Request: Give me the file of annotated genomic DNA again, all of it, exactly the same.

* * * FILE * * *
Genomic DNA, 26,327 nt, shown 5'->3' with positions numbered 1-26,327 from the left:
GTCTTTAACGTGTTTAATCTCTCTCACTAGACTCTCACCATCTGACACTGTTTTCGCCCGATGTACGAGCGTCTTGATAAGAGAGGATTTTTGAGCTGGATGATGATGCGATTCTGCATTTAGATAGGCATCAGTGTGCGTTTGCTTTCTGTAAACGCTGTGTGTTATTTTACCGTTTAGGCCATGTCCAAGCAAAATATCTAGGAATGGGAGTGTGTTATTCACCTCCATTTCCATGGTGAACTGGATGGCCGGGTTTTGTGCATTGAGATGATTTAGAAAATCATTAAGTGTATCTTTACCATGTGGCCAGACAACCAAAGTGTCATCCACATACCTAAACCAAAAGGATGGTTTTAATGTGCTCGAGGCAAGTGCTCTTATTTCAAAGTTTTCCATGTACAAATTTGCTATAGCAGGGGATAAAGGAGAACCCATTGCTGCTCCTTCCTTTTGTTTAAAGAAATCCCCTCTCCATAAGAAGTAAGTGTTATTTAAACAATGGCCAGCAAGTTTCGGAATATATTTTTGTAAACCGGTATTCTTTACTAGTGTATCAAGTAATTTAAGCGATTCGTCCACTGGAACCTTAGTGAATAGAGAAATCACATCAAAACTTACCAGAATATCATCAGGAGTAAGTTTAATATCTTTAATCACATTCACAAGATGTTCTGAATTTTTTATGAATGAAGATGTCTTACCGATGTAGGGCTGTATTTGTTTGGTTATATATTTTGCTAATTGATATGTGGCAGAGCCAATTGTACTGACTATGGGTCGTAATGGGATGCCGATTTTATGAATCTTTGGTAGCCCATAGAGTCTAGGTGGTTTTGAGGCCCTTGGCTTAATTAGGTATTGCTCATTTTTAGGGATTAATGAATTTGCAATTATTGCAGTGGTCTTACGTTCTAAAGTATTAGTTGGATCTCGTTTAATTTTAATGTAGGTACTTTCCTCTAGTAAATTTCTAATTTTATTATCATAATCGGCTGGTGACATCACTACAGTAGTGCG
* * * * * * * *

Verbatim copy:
Genomic DNA, 26,327 nt, shown 5'->3' with positions numbered 1-26,327 from the left:
GTCTTTAACGTGTTTAATCTCTCTCACTAGACTCTCACCATCTGACACTGTTTTCGCCCGATGTACGAGCGTCTTGATAAGAGAGGATTTTTGAGCTGGATGATGATGCGATTCTGCATTTAGATAGGCATCAGTGTGCGTTTGCTTTCTGTAAACGCTGTGTGTTATTTTACCGTTTAGGCCATGTCCAAGCAAAATATCTAGGAATGGGAGTGTGTTATTCACCTCCATTTCCATGGTGAACTGGATGGCCGGGTTTTGTGCATTGAGATGATTTAGAAAATCATTAAGTGTATCTTTACCATGTGGCCAGACAACCAAAGTGTCATCCACATACCTAAACCAAAAGGATGGTTTTAATGTGCTCGAGGCAAGTGCTCTTATTTCAAAGTTTTCCATGTACAAATTTGCTATAGCAGGGGATAAAGGAGAACCCATTGCTGCTCCTTCCTTTTGTTTAAAGAAATCCCCTCTCCATAAGAAGTAAGTGTTATTTAAACAATGGCCAGCAAGTTTCGGAATATATTTTTGTAAACCGGTATTCTTTACTAGTGTATCAAGTAATTTAAGCGATTCGTCCACTGGAACCTTAGTGAATAGAGAAATCACATCAAAACTTACCAGAATATCATCAGGAGTAAGTTTAATATCTTTAATCACATTCACAAGATGTTCTGAATTTTTTATGAATGAAGATGTCTTACCGATGTAGGGCTGTATTTGTTTGGTTATATATTTTGCTAATTGATATGTGGCAGAGCCAATTGTACTGACTATGGGTCGTAATGGGATGCCGATTTTATGAATCTTTGGTAGCCCATAGAGTCTAGGTGGTTTTGAGGCCCTTGGCTTAATTAGGTATTGCTCATTTTTAGGGATTAATGAATTTGCAATTATTGCAGTGGTCTTACGTTCTAAAGTATTAGTTGGATCTCGTTTAATTTTAATGTAGGTACTTTCCTCTAGTAAATTTCTAATTTTATTATCATAATCGGCTGGTGACATCACTACAGTAGTGCG